This Yemeni fishing boat has been spotted in the southern Egyptian Red Sea, de-finning sharks! Please report any sighting of this vessel immediately!

To read more about shark finning click here: http://cassiopeiasafari.com/stop-shark-finning/

Cruel reality of shark killings

The following story will expose the cruel reality of shark killings through the eyes of an underwater photographer.

Most of us have heard of shark fin soup. Sadly, the excessive consumption of this traditional dish from the Far East has become a worldwide problem these days and shark fishing is already present in almost all of the world’s seas. I have had the “opportunity” to meet some of these fishermen personally.

Every year in October and November longimanus appear near the reef of Elphinstone. I really like them, they are probably my favourite sharks. They awe me with their curiosity and impossibly long fins. In October of 2008 we were on a diving safari here and I was diving, looking for them when they suddenly appeared above the South plateau in waters a few metres deep. I spent a whole day with them and I was able to count six different species.

Two days later I travelled to Marsa Shagra which lies right across from Elphinstone, so we were able to sail to the reef every day. I anticipated and waited to experience the same encounters as in the past years but I was saddened because the news that awaited me were crushing: My “friends” were killed by fishermen. I could not believe my ears. During these two weeks, I was only able to observe two young specimens.

Later I travelled to Sudan and when the first night I was talking to dive guides about what had happened in Egypt, they sadly told me that two Yemeni fishing boats had been seized a few weeks earlier and they were filled with hundreds of shark fins! Understandably we were not too happy to sail out the following day.

A few days later I made a discovery dive at a reef where we usually do not dive. To my astonishment, I found a rope hundreds of metres long onto which wires were fixed with metre-long hooks, especially made for sharks. It took us hours to remove the trap. Some days later we met fishermen at sea who approached our boat to chat and to sell fish and as usual, we welcomed them with cold drinks.

Suddenly several things caught my eye. There were triangular shaped tools hanging from a rod and I saw the skeletal remains of a jaw on the roof. I asked to see it. It was of a tiger shark! It was easy to recognise the young specimen from the backward bent and triangular shaped teeth. The shark was about two – two and a half metres long, probably not yet mature. It was caught two weeks earlier nearby. I became terribly sad. I was not willing to make any photos and this time, there were no cold welcome drinks.

Some months passed and I travelled to the farthest point of Indonesia. At the end of the diving safari tour, we anchored at an island, far from civilisation. As I was walking on the beach, I discovered the maimed remains of a metre-long reef shark on a log, starting to decompose. I did not think the residents of the little village were cooking up shark fin soup every night!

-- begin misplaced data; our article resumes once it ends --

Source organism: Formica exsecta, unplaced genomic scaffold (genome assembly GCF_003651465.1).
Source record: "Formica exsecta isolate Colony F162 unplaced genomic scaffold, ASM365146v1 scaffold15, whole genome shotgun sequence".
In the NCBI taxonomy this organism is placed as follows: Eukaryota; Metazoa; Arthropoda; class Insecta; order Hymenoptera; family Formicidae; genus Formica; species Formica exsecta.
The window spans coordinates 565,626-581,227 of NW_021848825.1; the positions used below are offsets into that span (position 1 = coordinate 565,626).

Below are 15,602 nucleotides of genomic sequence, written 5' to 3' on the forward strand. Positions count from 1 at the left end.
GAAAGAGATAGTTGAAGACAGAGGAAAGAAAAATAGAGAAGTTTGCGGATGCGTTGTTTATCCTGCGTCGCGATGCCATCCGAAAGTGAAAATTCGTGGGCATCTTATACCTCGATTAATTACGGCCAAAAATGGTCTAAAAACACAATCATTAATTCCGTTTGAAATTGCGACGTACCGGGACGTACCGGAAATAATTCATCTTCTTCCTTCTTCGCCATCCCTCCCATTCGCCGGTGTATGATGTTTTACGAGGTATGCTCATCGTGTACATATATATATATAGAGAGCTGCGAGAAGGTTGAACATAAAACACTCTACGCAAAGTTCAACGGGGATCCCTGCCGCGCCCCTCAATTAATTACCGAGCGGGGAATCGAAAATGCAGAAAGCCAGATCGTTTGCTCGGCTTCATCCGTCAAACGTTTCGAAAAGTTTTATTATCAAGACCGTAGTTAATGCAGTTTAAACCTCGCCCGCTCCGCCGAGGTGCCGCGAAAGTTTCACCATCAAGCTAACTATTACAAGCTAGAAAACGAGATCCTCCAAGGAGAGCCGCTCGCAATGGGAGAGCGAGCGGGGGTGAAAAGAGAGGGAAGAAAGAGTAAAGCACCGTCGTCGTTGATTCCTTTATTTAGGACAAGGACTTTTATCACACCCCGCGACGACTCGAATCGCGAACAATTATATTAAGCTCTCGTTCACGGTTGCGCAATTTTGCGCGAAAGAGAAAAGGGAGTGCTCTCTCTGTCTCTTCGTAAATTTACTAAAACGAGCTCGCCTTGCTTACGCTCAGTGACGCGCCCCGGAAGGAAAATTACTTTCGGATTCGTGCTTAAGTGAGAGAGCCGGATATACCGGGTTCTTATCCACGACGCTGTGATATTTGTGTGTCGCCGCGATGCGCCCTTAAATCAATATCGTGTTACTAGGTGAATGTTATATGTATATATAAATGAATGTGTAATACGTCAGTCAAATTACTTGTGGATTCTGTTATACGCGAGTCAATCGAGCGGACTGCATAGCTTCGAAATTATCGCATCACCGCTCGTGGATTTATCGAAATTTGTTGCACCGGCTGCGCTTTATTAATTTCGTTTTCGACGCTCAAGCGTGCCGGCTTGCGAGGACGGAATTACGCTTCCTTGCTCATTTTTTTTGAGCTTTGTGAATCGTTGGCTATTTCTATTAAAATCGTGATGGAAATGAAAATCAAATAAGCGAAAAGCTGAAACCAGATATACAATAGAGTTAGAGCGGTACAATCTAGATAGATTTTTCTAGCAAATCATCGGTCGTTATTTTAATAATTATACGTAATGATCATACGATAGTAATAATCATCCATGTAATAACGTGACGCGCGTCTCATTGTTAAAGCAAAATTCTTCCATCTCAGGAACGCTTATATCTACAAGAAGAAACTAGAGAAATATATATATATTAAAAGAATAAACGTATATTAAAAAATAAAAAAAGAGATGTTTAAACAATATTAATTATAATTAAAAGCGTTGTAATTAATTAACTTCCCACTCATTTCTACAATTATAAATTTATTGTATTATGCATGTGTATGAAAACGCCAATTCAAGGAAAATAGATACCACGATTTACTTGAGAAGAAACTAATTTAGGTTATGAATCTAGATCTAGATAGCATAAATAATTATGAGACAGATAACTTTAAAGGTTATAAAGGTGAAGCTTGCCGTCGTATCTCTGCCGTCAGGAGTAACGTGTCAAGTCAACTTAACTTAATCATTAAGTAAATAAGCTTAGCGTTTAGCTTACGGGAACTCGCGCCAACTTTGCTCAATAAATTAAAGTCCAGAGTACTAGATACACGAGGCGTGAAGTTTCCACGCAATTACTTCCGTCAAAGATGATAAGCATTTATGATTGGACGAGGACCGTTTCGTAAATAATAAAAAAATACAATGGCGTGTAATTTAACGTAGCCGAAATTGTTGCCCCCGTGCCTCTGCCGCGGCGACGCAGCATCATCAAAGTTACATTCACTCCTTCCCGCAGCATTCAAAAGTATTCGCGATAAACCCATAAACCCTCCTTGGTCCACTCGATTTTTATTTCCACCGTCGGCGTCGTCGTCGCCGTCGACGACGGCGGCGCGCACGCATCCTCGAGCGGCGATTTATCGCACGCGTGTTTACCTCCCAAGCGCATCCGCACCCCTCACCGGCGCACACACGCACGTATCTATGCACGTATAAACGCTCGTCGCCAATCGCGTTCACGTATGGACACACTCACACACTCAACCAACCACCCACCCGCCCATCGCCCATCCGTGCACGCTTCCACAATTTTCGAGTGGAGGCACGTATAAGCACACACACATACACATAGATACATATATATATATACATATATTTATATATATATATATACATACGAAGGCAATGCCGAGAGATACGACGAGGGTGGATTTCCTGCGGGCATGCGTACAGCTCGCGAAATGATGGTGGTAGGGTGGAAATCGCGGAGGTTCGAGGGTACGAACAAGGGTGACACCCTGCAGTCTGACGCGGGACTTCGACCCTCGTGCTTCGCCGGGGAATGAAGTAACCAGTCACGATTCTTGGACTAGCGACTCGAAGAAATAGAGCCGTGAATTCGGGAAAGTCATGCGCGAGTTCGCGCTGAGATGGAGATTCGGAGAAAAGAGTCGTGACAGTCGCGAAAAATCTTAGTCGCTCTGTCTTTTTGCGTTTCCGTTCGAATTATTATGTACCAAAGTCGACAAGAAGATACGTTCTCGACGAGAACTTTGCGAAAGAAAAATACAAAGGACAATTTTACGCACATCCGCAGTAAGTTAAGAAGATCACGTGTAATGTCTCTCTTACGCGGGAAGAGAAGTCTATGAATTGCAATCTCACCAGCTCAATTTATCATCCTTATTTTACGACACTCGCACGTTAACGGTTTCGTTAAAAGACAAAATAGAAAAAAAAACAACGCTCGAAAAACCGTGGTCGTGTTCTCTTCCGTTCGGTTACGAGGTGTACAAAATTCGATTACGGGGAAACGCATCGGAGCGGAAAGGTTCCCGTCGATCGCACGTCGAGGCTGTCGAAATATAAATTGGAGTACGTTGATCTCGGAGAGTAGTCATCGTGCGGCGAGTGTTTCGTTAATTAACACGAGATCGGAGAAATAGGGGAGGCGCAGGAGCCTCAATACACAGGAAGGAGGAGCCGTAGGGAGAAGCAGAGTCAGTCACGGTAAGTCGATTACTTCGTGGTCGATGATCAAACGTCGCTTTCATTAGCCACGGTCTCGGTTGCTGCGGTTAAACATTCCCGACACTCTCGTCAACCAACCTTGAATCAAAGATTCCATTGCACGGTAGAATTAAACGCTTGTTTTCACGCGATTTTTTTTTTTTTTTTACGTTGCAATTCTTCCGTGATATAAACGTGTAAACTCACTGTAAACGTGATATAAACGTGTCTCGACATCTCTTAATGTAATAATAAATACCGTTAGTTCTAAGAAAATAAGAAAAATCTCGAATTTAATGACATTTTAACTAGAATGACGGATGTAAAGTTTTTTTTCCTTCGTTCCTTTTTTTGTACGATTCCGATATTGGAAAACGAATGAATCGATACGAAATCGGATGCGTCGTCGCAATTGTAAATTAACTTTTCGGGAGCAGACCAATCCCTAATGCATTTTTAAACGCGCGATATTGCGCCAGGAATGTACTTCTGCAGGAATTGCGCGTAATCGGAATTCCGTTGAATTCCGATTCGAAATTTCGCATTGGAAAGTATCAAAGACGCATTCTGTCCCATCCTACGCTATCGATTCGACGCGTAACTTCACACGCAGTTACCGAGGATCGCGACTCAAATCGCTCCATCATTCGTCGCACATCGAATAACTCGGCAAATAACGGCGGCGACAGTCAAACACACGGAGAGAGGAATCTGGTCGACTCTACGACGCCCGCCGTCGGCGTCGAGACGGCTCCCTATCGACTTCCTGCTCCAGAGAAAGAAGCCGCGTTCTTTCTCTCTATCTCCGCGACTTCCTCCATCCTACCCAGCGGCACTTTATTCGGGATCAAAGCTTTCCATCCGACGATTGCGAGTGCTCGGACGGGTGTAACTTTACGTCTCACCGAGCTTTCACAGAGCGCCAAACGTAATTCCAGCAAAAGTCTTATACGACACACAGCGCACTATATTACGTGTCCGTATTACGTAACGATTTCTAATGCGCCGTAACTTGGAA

Seeing this atrocity, I asked myself: Has the demand for shark fins reached even some of the world’s most remote and isolated areas? So it seems…

We were walking inside the airport in Jakarta when one of the stores caught my attention. At first I thought I was mistaken: There was a complete shark fins store at the airport! There were fins from small reef sharks to giant whale sharks, from a couple of dollars to thousands of dollars in price. Shark fin powder, fish meat in all kinds of form… It was all very heart-wrenching. Who would take home such presents from Indonesia…?

Millions of sharks are killed every year for their fins. They are caught and while still alive, their “valuable” fins are chopped off. Then the bodies of the sharks now deemed useless are thrown back into the water where the poor incapacitated sharks face their death at the bottom of the sea.

Where are the environmentalists and other protection agencies who call force-feeding geese for example an act of animal cruelty?! Then what do we call it when predators, that play an important role in the ecological balance of the seas, are slaughtered by humans only to make tasteless soup from them? I personally avoid and even boycott restaurants where they serve shark fin soup and I feel it is not too much to ask of all my fellow divers to do the same. I hope we can stop the killings and save one of the most perfect and for us, underwater photographers, the most amazing creatures in the world – the sharks.

Daniel Selmeczi

Sha’ab Rumi

This is the best dive place on earth and the best place for hammerheads in the Red Sea. During one dive there is a big chance to see 40-50 in front of you. Best season for hammerheads is from November till April. on the plateau also sits Jacques Cousteau’s shark observation cage. If you would like to READ MORE about the best dive place on earth click here…

Shark

 

Whale Sharks spotted

Yet more sharks in the Southern Red Sea… but this time the plankton eating kind! Whale Sharks have been spotted off the Brothers more than 3 times in October and November. To read more about scuba diving with whale shark at the Red Sea, click here…

Whale shark Red Sea